Old Vs New Circumstances. Recently there has been an explosion of potential addiction objects –pornography, online gambling, and video games did not even exist 50 years ago. Drugs or sex existed but were far less accessible. Although these are just the external aspects of addictive behaviours – and not the underlying issue – an increase in potential outlets has not been particularly helpful.

Old Vs New Perceptions. Back 30-40 years ago we would think of someone addicted to a substance as someone whose life was a shipwreck. Nowadays we come across the term „functional alcoholic”. You can replace „alcoholic” with any other addiction object. It refers to someone who struggles with an addiction but manages to go on – at least for the time being. But their capacity to keep things “under control” enforces the denial. Since they compare themselves to that perception of the „shipwreck addict” they grew up with, they will tell others and themselves that they are nothing like that.

How our work could look like

Each therapeutic journey is different but the steps I propose below might be useful for you to get an idea of how our work could look like:

1) We will start by exploring your addictive behaviours and how they affect your life. It is crucial to pinpoint how the addiction is impacting your life so you can understand why it needs to go. We all have addictions– coffee, sports, etc. – but we allow them in our lives until they start wreaking havoc. In this initial phase we will also work on the behavioural side: putting a stop to the addictive behaviour during the initial stage of counselling is a must and I will support you in finding the best way to do so.

2) Determining the underlying cause of your addiction is the major next step of the treatment. Addictions are ways of dealing with unexplored emotions. Trying to work only with the behavioural side – drinking, gambling, etc. – might help in the short term but won’t make a difference in the long run. Understanding the emotional landscape and the feelings fuelling the addiction will lead to a decrease in the urge to engage in addictive behaviour.

3) Defining new addiction-free ways to deal with emotional experiences and designing safeguards. You have gained awareness of yourself and you know what was underneath the compulsion. This will enable you to deal with emotional hardships in a more mature way moving forward. Designing safeguards is quintessential for fighting addictions. Avoiding circumstances that could lead to relapse is a very good example of that – i.e. people struggling with alcohol addiction might want to consider avoiding going places or in groups where alcohol is consumed.

How your life could look like when the addiction is addressed

Gaining back ownership over your life

One of the characteristics of addiction is that you feel compelled to engage in it. Even if in the beginning this behaviour brought pleasure, this was no longer the case after a while. But you kept on. Your life started to revolve around your addiction and it felt like you had lost the freedom and autonomy to decide. Understanding the emotional conflict underlying the addiction will help you stop engaging in addictive behaviour and get back ownership of your life.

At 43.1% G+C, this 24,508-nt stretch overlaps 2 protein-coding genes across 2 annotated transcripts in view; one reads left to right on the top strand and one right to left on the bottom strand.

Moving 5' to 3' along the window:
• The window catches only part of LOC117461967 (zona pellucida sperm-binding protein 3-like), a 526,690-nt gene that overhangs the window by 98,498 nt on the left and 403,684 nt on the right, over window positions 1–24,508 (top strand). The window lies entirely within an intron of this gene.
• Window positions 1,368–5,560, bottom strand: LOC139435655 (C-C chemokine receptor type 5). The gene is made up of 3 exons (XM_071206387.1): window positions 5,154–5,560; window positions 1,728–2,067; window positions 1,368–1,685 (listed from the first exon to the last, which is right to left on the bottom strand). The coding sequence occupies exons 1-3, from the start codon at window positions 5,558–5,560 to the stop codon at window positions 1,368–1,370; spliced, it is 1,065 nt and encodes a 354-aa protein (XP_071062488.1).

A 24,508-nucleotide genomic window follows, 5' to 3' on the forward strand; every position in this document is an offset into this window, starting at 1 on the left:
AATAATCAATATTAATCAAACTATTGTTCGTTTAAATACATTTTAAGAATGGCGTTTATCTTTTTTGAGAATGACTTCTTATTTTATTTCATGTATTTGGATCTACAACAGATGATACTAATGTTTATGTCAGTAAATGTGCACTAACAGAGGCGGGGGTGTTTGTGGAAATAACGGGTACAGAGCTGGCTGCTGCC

Improved relationships & health

Addictions always impact your relationships and health. It might be a direct impact or a knock-on effect. Addictions will stop you from doing the things that you enjoy with loved ones. It might push you into doing things that you dislike and hurt loved ones. Time, energy and engagement are required for any relationship to exist. The same applies to taking care of your physical health. But little is left if most of it is eaten up by the addiction. The knock-on effect can also appear in your finances. Almost all forms of addictions have a financial cost associated with them. Financial struggles are one of the main reasons for couples breaking up and for stress-related health issues.

Eliminating the addiction will give you back the time and energy that should go into building long-lasting relationships, spending time with those you love, enjoying the things you like, spending your money as you wish and taking care of your body.

Self-awareness, less suffering, and less anxiety

There are a lot of „external” reasons why giving up addictions is desirable. But in the process of healing your addiction, you will gain something just as important – awareness of your emotional struggles and where these stem from. This will lead to deeper self-knowledge and acceptance of yourself rather than trying to avoid and run into the addiction. When you learn to identify your emotions and accept them rather than push them away, you will see the levels of anxiety dropping.  You will know what is happening and even if that is not always enough to completely avoid suffering, at least you will not be overwhelmed by it.

Do you struggle with addictions?

Get in touch for a free consultation call to discuss how our work together can alleviate the anxiety surrounding the obsessions and compulsions.